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Tag: problems

Atlas Holding up the Heavens

Releasing the Weight of the World

Atlas holding up the heavens

We’ve seen the sculpture of a man bent under the weight up a massive round sphere. Atlas is a mythical Greek titan, who after losing a rebellion against Zeus, was forced to hold up the heavens for all eternity. I can’t even hold a ten-pound weight above my head for more than two minutes before my arms start to shake uncontrollably.

Are we like Atlas, trying to hold up the world?

Are we being crushed under the weight that is too heavy for us to bear? Do we hold onto false guilt believing we should do more, try harder, handle circumstances that are beyond our control? I’m guilty. I’ve woken up more times than I can count stressing about one thing or another, striving to work out solutions to problems even in my sleep. How often do I let my problems affect my sleep and my mood? Not only do I let the weight of the sphere I carry burden me, but I also let it spill over onto those around me like my family or co-workers. They automatically know to “make scarce” when mom’s upset.

Here I am a mere mortal trying to carry the globe when I have a Heavenly Father who created the entire universe. How quickly do I forget the times God has seen us, though?

I can try to take some comfort in the fact that I’m not the only one. Not long after God performed the miracle of parting the Red Sea to help the Israelites escape slavery in Egypt, the Israelites complained about not having any food to eat. I can imagine God shaking his head, saying, “Do you truly believe I would save you from slavery only to have you starve to death in the desert?” So, God provided them with manna to eat that rained from heaven each night. Next, the Israelites feared they’d not have enough to drink, and God pulled through by telling Moses to hit a rock with a stick and water gushed out. You’d think that would shut them up and they’d learn to trust God, but soon the whining started that manna was getting boring. God provided them with enough quail until it was coming out of their noses.

What does it take to get us to trust that God is going to handle the problem? Can’t we learn vicariously through the Israelites, or do we need quail to come out of our noses to finally believe God’s got this?

World in his hand

Whether it’s paying bills, finding a spouse, getting another job, or fighting for a lost family member, wouldn’t it be nice to take our heavy ball and say “catch” to God? We can then relax in His peace, knowing it’s the size of a pebble in His caring, responsible hands—the same hands that placed the stars in the sky and scooped out the oceans.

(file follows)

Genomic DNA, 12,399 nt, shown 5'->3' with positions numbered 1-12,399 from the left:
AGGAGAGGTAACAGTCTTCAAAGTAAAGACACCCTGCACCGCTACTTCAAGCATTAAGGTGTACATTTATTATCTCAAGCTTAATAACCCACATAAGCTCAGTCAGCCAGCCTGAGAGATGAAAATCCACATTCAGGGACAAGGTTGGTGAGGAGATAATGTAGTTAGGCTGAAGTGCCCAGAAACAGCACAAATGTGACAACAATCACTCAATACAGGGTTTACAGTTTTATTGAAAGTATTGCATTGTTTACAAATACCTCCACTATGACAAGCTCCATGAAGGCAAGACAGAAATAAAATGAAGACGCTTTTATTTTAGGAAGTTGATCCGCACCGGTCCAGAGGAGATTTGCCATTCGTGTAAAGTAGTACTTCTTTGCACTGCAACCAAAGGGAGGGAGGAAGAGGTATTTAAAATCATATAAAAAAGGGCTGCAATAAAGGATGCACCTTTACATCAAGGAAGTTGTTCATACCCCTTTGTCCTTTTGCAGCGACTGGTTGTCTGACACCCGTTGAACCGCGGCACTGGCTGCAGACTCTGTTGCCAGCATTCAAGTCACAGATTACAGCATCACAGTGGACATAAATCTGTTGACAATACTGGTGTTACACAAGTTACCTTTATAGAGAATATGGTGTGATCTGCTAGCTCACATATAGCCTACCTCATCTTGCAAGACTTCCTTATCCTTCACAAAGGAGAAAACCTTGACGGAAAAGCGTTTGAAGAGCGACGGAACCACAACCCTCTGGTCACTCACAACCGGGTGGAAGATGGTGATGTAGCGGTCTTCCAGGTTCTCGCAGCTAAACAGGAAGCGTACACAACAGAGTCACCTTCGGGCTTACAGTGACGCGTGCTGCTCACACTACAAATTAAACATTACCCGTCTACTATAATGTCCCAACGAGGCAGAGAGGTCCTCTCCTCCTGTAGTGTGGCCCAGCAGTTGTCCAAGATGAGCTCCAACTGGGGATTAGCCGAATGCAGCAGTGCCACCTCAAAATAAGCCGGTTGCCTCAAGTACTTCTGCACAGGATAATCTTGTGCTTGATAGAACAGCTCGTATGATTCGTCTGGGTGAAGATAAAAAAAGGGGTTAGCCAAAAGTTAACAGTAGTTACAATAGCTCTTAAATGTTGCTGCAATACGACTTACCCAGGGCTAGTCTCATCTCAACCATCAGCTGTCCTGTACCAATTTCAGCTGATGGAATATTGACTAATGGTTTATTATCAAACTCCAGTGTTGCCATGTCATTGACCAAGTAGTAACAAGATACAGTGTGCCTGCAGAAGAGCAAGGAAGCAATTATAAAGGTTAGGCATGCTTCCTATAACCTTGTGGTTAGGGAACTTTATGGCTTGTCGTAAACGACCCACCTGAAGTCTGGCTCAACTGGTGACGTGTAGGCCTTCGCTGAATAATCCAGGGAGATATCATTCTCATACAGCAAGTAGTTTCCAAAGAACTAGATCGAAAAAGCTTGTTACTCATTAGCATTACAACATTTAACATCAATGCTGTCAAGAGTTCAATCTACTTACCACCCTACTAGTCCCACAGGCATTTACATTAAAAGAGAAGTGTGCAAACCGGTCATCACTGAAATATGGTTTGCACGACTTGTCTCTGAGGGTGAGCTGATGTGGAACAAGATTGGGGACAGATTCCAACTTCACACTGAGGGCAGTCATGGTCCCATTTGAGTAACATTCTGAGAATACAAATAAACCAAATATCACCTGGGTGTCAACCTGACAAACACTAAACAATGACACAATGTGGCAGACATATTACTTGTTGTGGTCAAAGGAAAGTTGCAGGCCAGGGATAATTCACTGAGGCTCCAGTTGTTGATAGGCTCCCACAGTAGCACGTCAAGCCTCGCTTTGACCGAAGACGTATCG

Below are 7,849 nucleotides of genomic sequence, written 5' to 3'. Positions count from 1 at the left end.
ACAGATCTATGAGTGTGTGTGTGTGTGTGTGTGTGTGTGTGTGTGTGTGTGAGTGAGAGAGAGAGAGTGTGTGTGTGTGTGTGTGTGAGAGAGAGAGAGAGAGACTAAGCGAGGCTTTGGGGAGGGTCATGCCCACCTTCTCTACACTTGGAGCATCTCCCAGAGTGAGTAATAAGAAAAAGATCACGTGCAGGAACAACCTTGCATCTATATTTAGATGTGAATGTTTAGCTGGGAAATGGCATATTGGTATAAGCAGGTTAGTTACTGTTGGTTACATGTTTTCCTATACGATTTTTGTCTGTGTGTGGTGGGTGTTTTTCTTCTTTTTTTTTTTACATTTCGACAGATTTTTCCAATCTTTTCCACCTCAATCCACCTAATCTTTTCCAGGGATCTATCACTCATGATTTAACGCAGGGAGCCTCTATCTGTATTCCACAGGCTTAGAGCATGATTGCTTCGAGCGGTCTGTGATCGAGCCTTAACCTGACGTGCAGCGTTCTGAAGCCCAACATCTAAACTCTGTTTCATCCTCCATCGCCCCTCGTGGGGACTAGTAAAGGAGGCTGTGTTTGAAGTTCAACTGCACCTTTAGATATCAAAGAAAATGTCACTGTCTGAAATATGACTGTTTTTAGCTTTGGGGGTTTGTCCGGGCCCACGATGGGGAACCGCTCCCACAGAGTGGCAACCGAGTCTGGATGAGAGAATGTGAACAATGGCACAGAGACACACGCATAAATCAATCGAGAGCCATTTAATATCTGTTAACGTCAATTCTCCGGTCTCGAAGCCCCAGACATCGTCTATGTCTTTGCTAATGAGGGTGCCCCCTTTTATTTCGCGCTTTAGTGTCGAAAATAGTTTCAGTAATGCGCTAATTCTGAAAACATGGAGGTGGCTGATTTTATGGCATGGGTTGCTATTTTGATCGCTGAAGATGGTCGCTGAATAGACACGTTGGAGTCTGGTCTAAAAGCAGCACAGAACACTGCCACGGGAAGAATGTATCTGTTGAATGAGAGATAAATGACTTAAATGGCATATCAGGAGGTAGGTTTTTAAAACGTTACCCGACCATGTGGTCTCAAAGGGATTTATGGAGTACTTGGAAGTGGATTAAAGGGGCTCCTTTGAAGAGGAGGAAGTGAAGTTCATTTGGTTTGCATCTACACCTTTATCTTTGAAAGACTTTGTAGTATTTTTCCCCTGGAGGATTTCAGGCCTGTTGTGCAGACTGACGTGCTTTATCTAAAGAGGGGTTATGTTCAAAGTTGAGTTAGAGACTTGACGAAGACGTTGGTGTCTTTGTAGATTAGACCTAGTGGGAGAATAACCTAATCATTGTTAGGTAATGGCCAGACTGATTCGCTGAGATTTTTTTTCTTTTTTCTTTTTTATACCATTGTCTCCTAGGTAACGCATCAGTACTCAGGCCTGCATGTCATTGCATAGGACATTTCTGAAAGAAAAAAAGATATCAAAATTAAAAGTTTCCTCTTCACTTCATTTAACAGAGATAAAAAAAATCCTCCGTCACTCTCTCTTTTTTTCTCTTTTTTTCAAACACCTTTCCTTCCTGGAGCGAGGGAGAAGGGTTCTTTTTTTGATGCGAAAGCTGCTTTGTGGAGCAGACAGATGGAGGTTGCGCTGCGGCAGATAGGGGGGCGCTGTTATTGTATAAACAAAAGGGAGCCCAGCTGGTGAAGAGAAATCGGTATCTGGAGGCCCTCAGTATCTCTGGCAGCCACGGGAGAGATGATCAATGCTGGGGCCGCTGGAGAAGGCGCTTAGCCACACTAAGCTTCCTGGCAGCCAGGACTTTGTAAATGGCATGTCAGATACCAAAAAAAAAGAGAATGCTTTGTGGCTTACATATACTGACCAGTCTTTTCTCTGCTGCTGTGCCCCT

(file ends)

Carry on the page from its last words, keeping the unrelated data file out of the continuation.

God is faithful to see us through. Like the song goes – He’s got the whole world in His hands – so why are we still trying to carry the burden of it?

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Road Block or Toll Booth?

Avoiding potential disaster is not how my husband likes spending his holiday. However, this past Memorial Day, instead of BBQing, he reverted into crisis prevention mode because the main hard-drive of our company’s server decided to stop working. If it wasn’t back up and running for the following morning, we’d have an entire staff with nothing to do without a computer or internet. The IT company we pay to help us in crisis told us they were on vacation and good luck getting a hard drive on a holiday. Thankfully, a good friend who happens to work in IT stepped in and saved the day, for which we are very grateful.

Roadblock or Tollbooth?

Toll Booth

Tim Elmore, the author of Habitudessays we have to decide whether we let our problems be roadblocks or toll booths. When we run into a roadblock, we’re stuck. Our problem either makes us immobile or sends us back to the way we came. When we see our problems as toll booths, we pay the price and move past them to keep going.

Proverbs 24:16 says, “For though the righteous fall seven times, they rise again, but the wicked stumble when calamity strikes.”

Dwelling on our problems keeps us stuck. God doesn’t want us not to ignore our issues, but He doesn’t want our issues to keep us trapped. We will fall, but Proverbs says we should dust ourselves off and keep going. Pay the consequence and move forward. Expect adversity so you’ll be ready to overcome and move past it.

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Buffalo in field

Be a Buffalo

Niagara FallsWith a wide-stance, I braced myself against the reeling of the boat. Drenched to the bone, I held my camera out to capture the splendor of Niagara Falls. The Maid of the Mist is a misnomer. It should be called the Maid of the Torrential Downpour. No matter what the name, the vast expanse of the falls is impressive and well worth visiting.

600,000 gallons per second of water cascade over just the Horseshoe Falls alone. The speed of the falling water can reach 68mph and the rapids below up to 30mph.  The Maid of the Mist’s engines revved and fought against the strong current to provide us with an up-close view of this natural wonder.